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Self-sacrifice? Albany is best place to start

I have to hand it to these people. Every time I get gloomy about the state of the state, they do something so ridiculous that it cracks me up and breaks the mood, at least for a minute.

First, it was the lieutenant governor saying we need to borrow billions -- to get us out of a hole caused by too much spending. Who is advising these people, Henny Youngman? Take my money. Please!

Albany, as usual, is in a lot of trouble. There is a $9 billion budget hole. It is no secret why we have a problem. The governor and state legislators, no matter who they are, always spend too much and cut too little. It is like what would happen if you handed your teenager the household checkbook. You know it will come to no good.

Which brings me to the latest knee-slapper. A few state legislators, including our own Sam Hoyt, said the state's teachers should reject upcoming raises.

Just to be clear, I have no problem with the message. Times are hard, and in the real world of 10 percent unemployment, the tough medicine of layoffs, wage freezes and pay cuts is as ordinary as eggs for breakfast. There is no reason why folks who are paid with tax dollars should not be asked to share in the pain. I am on board. (Disclosure: My wife is a wage-frozen Buffalo teacher.)

The problem with the wage-freeze idea is not the message. It is the messenger. State legislators asking teachers to cut back is like Madonna telling Lady Gaga to tone it down. It is like Elton John blasting Johnny Weir for being too swishy. It is like Marshawn Lynch suggesting that Ben Roethlisberger clean up his act.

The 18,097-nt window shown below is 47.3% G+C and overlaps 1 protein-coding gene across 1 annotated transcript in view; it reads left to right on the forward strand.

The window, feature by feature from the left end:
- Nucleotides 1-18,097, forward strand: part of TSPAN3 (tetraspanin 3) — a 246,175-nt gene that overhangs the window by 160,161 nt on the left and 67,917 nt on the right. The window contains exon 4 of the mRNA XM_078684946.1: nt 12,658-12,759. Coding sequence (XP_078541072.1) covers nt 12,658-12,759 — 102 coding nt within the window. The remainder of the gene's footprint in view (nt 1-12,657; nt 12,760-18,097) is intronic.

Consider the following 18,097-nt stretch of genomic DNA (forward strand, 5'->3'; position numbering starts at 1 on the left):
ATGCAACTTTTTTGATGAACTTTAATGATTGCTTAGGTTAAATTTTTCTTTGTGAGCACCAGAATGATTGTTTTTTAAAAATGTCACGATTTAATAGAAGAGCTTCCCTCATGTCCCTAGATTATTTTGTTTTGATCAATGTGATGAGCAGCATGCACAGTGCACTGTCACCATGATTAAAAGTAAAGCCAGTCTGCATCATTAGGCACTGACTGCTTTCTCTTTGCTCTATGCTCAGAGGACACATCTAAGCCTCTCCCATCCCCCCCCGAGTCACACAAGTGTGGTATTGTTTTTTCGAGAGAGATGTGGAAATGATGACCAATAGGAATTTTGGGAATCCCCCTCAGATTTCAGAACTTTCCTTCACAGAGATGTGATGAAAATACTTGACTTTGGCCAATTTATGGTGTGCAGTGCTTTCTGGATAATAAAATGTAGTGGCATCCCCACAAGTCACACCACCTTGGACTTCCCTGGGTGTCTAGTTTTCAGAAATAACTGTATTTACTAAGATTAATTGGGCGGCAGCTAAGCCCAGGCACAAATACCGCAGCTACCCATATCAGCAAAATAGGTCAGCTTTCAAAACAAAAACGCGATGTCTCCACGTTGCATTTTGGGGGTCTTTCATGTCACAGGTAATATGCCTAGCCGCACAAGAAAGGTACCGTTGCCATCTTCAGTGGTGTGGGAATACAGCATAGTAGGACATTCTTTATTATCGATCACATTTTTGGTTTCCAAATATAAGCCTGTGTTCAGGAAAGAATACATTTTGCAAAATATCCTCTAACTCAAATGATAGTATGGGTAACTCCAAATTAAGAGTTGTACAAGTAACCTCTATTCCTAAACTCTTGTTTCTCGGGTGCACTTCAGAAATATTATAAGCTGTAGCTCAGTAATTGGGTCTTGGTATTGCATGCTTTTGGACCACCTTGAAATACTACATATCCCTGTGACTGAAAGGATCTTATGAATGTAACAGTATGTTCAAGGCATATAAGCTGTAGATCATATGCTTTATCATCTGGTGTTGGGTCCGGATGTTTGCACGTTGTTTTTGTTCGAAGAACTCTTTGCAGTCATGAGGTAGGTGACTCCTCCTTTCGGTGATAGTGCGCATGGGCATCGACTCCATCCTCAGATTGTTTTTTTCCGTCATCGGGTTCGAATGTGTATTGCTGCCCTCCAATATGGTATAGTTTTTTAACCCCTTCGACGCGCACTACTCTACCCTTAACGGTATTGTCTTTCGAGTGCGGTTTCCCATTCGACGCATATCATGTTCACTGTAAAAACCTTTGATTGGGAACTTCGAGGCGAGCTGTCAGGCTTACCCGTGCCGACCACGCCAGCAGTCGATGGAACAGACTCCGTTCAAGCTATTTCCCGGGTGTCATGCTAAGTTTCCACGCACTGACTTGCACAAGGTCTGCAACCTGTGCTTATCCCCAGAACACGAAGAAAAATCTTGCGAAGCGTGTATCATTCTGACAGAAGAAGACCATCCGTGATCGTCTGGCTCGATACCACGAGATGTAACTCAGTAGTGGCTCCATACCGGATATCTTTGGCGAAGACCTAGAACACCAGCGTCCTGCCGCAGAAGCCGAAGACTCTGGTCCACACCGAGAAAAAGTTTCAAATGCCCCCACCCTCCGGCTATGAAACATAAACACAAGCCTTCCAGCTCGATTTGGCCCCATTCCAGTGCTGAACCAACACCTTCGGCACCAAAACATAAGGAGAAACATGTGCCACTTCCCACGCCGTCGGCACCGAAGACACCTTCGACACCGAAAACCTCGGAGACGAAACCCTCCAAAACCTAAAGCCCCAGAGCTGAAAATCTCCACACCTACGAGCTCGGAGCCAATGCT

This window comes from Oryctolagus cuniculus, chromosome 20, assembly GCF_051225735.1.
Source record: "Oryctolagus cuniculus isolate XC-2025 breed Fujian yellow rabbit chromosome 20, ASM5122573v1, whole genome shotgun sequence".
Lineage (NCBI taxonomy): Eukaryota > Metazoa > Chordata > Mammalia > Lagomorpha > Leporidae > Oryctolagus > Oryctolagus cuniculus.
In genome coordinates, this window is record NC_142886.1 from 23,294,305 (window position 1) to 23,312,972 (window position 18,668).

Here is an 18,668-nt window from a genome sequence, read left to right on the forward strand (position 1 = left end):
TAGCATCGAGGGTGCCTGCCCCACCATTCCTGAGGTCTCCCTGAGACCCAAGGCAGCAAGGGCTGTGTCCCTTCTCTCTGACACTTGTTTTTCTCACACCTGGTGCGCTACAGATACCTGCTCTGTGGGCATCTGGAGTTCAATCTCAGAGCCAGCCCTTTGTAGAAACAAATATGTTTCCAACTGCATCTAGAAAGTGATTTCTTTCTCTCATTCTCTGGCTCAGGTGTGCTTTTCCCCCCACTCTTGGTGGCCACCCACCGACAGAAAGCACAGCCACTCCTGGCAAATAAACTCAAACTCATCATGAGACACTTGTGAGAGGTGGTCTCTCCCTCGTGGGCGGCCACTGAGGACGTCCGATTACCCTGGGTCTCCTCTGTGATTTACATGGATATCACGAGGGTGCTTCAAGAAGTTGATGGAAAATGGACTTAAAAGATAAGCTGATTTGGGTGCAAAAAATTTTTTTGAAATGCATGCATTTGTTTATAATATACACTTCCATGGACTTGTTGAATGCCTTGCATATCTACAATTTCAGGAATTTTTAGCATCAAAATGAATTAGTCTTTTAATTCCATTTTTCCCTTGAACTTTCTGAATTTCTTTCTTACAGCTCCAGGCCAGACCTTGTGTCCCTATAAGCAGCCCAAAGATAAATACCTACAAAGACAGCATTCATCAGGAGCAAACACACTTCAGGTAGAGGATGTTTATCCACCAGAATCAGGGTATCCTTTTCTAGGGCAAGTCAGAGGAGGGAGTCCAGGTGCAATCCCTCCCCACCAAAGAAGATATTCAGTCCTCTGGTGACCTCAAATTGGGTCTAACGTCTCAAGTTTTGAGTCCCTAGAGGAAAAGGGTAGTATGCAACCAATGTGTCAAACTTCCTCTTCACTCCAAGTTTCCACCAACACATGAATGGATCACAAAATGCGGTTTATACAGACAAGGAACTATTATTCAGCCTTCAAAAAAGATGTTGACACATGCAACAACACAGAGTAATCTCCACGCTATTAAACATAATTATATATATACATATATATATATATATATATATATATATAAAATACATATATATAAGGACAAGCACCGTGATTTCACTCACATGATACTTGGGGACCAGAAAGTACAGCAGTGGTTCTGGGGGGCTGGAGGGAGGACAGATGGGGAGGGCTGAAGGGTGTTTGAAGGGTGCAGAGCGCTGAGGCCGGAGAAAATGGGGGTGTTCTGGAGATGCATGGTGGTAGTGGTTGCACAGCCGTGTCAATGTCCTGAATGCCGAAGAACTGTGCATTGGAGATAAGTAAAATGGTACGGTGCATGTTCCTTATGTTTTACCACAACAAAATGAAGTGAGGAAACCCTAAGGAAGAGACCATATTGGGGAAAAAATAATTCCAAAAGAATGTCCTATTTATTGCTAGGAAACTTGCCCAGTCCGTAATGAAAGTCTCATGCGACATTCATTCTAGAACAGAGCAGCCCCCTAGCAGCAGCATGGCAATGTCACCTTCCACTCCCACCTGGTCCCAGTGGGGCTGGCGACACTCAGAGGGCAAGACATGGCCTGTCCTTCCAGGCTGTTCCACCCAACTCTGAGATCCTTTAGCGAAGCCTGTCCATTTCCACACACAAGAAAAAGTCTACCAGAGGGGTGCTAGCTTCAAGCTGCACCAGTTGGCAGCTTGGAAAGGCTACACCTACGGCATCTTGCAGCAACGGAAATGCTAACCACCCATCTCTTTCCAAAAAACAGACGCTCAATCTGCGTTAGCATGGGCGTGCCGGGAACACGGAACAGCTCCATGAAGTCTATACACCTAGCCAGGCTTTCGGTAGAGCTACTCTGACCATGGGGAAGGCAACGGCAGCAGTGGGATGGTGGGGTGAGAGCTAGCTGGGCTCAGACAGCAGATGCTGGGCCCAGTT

These are the same state legislators who, over the last decade, OK'd jacking up statewide school spending by 72 percent. Most of that money goes for salaries and benefits for -- you guessed it -- teachers and administrators.

For years Albany has run a full-service, all-you-can-eat buffet, ladling out the prime rib and gravy and sticking taxpayers with the bill. Now some of these same people turn around and tell the folks filling their plates to go on a diet. The way I see it, it is not the folks with the plates -- be they teachers, cops, firefighters or other public workers -- who are the larger problem. It is the legislators who keep stocking the buffet table.

Enviable salaries, benefits and pensions for public workers is just a symptom. The disease is a political culture in Albany that stuffs the goody bag.

Aside from that, if legislators want the moral authority to tell teachers to cut back, they first need to look in the mirror. The legislators' call for teacher thrift would, to my mind, carry more weight if it came with a side order of self-inflicted pain.

I have yet to hear any legislator suggest cuts to their $79,500 annual pay -- frequently boosted beyond that by light-lifting committee work. I have yet to hear legislators call for an end to their shared, $170 million, campaign-and-pork fund known as member items. Staff cuts? You must be hallucinating.

One of the largest pockets of waste in Albany is the Legislature itself. It costs us, on average, more than $1 million for the care and feeding of each of 212 state legislators -- and this, in a state notorious for three-men-in-a-room rule.

When the governor and the majority leader of each house largely decide what does and does not fly, it raises the question: What do the other 210 legislators do -- and why do we need all of them? I think it is time for the downsizing movement to detour to Albany.

Do not get me wrong. In the face of a $9 billion budget hole, state workers -- teachers or otherwise -- should think about a pay freeze. But when it comes to asking folks to share the pain, our legislators need to lead by example.


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